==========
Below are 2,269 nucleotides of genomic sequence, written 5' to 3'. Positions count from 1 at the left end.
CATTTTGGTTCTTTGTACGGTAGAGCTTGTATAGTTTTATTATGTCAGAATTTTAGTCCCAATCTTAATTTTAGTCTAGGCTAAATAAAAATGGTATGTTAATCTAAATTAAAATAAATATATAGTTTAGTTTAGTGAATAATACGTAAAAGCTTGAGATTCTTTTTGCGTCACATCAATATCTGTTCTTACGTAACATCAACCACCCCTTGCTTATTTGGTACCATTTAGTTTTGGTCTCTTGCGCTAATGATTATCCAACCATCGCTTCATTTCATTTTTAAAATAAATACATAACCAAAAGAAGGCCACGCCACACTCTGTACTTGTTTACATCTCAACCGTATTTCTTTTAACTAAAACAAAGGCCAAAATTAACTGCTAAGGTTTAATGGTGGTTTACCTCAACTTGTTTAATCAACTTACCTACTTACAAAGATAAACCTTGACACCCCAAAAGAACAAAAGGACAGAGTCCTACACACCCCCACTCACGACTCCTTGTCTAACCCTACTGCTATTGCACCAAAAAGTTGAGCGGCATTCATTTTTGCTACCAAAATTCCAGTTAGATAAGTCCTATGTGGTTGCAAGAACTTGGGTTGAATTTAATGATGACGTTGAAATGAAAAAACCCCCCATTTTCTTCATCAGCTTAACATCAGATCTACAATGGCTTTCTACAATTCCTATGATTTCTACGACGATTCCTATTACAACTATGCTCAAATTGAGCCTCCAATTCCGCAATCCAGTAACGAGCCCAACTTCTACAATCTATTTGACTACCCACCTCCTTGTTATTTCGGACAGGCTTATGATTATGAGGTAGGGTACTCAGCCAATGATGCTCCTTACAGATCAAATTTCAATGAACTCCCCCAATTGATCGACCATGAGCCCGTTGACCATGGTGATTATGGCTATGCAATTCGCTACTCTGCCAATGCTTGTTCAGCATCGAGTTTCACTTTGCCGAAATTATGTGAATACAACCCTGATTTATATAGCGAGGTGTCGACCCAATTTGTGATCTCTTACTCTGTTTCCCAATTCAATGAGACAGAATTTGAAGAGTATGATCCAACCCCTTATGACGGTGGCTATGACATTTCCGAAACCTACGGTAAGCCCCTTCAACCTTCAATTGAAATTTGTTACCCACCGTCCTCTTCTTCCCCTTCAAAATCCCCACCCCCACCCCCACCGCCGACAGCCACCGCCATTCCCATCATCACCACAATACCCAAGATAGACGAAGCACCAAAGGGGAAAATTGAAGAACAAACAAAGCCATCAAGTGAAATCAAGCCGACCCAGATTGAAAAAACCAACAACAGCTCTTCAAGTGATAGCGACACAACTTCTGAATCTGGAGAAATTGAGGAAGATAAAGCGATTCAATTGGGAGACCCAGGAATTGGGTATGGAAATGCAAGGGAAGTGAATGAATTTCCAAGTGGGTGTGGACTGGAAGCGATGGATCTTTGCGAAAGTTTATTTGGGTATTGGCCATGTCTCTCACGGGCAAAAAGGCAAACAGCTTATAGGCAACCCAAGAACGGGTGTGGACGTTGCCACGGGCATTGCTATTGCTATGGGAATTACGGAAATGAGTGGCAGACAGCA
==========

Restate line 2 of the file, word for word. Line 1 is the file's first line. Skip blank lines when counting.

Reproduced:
CATTTTGGTTCTTTGTACGGTAGAGCTTGTATAGTTTTATTATGTCAGAATTTTAGTCCCAATCTTAATTTTAGTCTAGGCTAAATAAAAATGGTATGTTAATCTAAATTAAAATAAATATATAGTTTAGTTTAGTGAATAATACGTAAAAGCTTGAGATTCTTTTTGCGTCACATCAATATCTGTTCTTACGTAACATCAACCACCCCTTGCTTATTTGGTACCATTTAGTTTTGGTCTCTTGCGCTAATGATTATCCAACCATCGCTTCATTTCATTTTTAAAATAAATACATAACCAAAAGAAGGCCACGCCACACTCTGTACTTGTTTACATCTCAACCGTATTTCTTTTAACTAAAACAAAGGCCAAAATTAACTGCTAAGGTTTAATGGTGGTTTACCTCAACTTGTTTAATCAACTTACCTACTTACAAAGATAAACCTTGACACCCCAAAAGAACAAAAGGACAGAGTCCTACACACCCCCACTCACGACTCCTTGTCTAACCCTACTGCTATTGCACCAAAAAGTTGAGCGGCATTCATTTTTGCTACCAAAATTCCAGTTAGATAAGTCCTATGTGGTTGCAAGAACTTGGGTTGAATTTAATGATGACGTTGAAATGAAAAAACCCCCCATTTTCTTCATCAGCTTAACATCAGATCTACAATGGCTTTCTACAATTCCTATGATTTCTACGACGATTCCTATTACAACTATGCTCAAATTGAGCCTCCAATTCCGCAATCCAGTAACGAGCCCAACTTCTACAATCTATTTGACTACCCACCTCCTTGTTATTTCGGACAGGCTTATGATTATGAGGTAGGGTACTCAGCCAATGATGCTCCTTACAGATCAAATTTCAATGAACTCCCCCAATTGATCGACCATGAGCCCGTTGACCATGGTGATTATGGCTATGCAATTCGCTACTCTGCCAATGCTTGTTCAGCATCGAGTTTCACTTTGCCGAAATTATGTGAATACAACCCTGATTTATATAGCGAGGTGTCGACCCAATTTGTGATCTCTTACTCTGTTTCCCAATTCAATGAGACAGAATTTGAAGAGTATGATCCAACCCCTTATGACGGTGGCTATGACATTTCCGAAACCTACGGTAAGCCCCTTCAACCTTCAATTGAAATTTGTTACCCACCGTCCTCTTCTTCCCCTTCAAAATCCCCACCCCCACCCCCACCGCCGACAGCCACCGCCATTCCCATCATCACCACAATACCCAAGATAGACGAAGCACCAAAGGGGAAAATTGAAGAACAAACAAAGCCATCAAGTGAAATCAAGCCGACCCAGATTGAAAAAACCAACAACAGCTCTTCAAGTGATAGCGACACAACTTCTGAATCTGGAGAAATTGAGGAAGATAAAGCGATTCAATTGGGAGACCCAGGAATTGGGTATGGAAATGCAAGGGAAGTGAATGAATTTCCAAGTGGGTGTGGACTGGAAGCGATGGATCTTTGCGAAAGTTTATTTGGGTATTGGCCATGTCTCTCACGGGCAAAAAGGCAAACAGCTTATAGGCAACCCAAGAACGGGTGTGGACGTTGCCACGGGCATTGCTATTGCTATGGGAATTACGGAAATGAGTGGCAGACAGCA